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Private residential property prices grow amidst deep recession

by • January 6, 2021 • URA StatisticsComments (0)76

Flash estimates from the Urban Redevelopment Authority (URA) on Monday (4 January 2021) showed that private residential property prices grew at an increasing rate, by 2.1% quarter-on-quarter (QOQ) in Q4 2020, after rising 0.8% in Q3. This brings private home prices to be up 2.2% for the full year 2020, compared to a growth of 2.7% in 2019. Private home prices are now 4.9% above the most recent peak in Q3 2018 and 1.6% above its all-time peak in Q3 2013.

Based on caveats downloaded on 2 January 2021, developers sold 2,381 new private homes (excluding ECs) in Q4 2020 — down by 32.3.0% QOQ (3,517 in Q3 2020), and a marginal 2.5% decline year-on-year (YOY) from 2,443 in Q4 2019. This should bring the full year new sales to 9,760 units, down 1.5% from 2019’s 9,912 units.

The secondary market was more resilient in Q4. The number of secondary sales fell just 5.6% QOQ but was up 36.9% YOY to 3,334 units in Q4 2020. This brings the full-year secondary sales to 9,905 units, up 7.2% from 2019’s 9,238 units.

Commenting on the private residential property prices shift upwards, Ms Tricia Song  Head of Research for Singapore at Colliers International, said: “In Singapore, private residential property prices rose in Q4 2020 for the third straight quarter, on pent-up demand and against the weak macroeconomic conditions.”

Ms Song added, “Based on advance estimates for the fourth quarter of 2020, the Singapore economy contracted by 3.8% YOY, but grew 2.1% QOQ seasonally-adjusted. This brings the full-year GDP growth to -5.8%, the worst recession in Singapore history.  2019’s GDP growth was +0.7%.”

“We believe home prices, which historically were highly correlated to GDP growth, actually rose against the deep recession, largely due to the following reasons:

  1. The pandemic and recession have had an uneven impact on different sectors of the economy. Tech, financial services and biomedical/ healthcare sectors have been sheltered or have even thrived, while aviation, transport, tourism, retail services have been affected adversely;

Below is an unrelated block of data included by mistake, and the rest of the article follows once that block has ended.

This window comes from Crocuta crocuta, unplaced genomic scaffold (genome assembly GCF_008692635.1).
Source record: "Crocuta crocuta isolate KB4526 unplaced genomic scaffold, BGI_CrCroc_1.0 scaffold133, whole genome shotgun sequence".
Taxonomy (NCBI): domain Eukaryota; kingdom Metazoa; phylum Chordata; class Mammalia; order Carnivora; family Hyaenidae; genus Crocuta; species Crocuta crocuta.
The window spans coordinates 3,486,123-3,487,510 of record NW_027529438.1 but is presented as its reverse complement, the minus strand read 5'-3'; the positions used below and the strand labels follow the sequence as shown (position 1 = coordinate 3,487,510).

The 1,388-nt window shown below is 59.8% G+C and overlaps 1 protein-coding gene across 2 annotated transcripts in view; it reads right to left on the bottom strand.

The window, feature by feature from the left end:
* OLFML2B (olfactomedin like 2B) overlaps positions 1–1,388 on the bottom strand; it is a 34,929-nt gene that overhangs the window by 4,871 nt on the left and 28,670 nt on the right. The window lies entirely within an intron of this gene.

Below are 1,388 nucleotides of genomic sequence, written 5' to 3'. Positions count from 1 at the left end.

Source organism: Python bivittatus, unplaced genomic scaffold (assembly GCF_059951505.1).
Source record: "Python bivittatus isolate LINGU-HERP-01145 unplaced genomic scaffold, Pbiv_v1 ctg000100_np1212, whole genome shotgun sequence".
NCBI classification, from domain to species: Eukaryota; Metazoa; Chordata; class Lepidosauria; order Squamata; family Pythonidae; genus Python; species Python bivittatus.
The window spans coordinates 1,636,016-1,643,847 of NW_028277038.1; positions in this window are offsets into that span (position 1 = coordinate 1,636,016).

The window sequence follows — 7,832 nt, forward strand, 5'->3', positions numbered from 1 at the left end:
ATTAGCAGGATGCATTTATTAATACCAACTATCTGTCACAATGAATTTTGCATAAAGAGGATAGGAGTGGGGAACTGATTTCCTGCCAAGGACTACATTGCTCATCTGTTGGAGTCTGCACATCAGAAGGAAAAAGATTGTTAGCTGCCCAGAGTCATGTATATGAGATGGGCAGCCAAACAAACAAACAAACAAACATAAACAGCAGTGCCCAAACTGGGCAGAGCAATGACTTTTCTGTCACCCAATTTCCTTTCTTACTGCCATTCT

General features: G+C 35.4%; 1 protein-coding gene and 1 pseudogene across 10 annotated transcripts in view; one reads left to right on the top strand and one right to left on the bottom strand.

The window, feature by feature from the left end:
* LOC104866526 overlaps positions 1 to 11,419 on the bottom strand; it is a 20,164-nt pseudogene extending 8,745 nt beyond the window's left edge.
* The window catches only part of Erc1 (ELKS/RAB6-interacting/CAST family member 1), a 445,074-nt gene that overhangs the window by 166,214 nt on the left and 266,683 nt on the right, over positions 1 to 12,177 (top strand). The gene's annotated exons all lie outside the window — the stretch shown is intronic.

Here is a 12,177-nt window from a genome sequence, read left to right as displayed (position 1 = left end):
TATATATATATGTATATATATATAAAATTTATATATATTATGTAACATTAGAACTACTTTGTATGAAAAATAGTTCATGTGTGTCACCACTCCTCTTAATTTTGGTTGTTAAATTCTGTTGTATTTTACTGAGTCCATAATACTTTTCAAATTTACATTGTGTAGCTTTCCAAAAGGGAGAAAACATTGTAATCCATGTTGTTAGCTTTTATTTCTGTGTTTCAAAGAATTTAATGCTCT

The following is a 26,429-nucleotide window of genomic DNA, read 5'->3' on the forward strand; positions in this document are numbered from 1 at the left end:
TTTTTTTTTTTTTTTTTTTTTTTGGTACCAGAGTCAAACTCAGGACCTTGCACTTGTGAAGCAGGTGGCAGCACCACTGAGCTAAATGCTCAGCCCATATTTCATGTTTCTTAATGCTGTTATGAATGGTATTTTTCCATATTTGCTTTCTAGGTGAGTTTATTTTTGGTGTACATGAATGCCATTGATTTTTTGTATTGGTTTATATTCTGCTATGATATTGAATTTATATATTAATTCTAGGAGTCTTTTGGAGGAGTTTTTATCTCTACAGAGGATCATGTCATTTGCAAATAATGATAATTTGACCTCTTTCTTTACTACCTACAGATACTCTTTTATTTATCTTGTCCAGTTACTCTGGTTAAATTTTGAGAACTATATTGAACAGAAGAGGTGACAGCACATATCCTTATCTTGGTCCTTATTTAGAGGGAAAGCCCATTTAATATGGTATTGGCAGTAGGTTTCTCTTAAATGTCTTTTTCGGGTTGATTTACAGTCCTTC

2. For those affected, the government has been quick to dish out financial help – some S$100 billion over four fiscal stimulus packages, including job support schemes to protect local jobs, and legislating temporary measures on moratoriums or waivers on commercial rents, home mortgages, interest payments.  These have helped, to a large extent, most businesses and individuals tide through the most difficult six months;
  3. Property prices were relatively in line with fundamentals before the recession. In fact, cooling measures on the private home market were imposed in July 2018, and home prices have declined 0.7% in Q4 2018-Q1 2019, before rising 3.4% in Q2 2019-Q4 2019.
  4. Public housing has also started seeing resale HDB volumes and prices rise, which support upgraders’ demand in private housing.

“In the future, with a brighter economic outlook in 2021, we expect private residential prices to move in the same direction. However, with the resilience of the market and prices up 2.2% in 2020, we expect private home price growth to be a modest 5% in 2021, tracking the expected GDP growth.”

Colliers International analysed the private residential property prices by region as follows:

“The non-landed segment led the price increase in Q4 2020 (up 3.2% QOQ) while the landed segment declined 2.1% QOQ. The non-landed segment was led by Rest of Central Region (RCR) which saw a price increase of 4.8% QOQ, followed by the Core Central Region (CCR) where prices rose 3.3% and Outside Central Region (OCR) where prices rose 1.7% QOQ.

private residential property

Private residential property prices rose 2.2% for the full year 2020

“Private residential property prices in the Core Central Region (CCR)

“According to URA’s data, prices in the CCR rose 3.3% in Q4 from the previous quarter, after falling 3.8% QOQ in Q3 2020. This brings the volatile CCR home prices to a mild 0.2% decline for the full year 2020. CCR home price index is now 2.9% below its recent peak in Q3 2018 and 5.2% below its all-time peak in Q1 2013.

“Indeed, while we noted sporadic secondary market transactions at below-market prices during the year, prices appear to have recovered as sentiment improved towards the end of the year. Ongoing launches which have offered some discounts during the year have also seen steady interest into Q4 2020: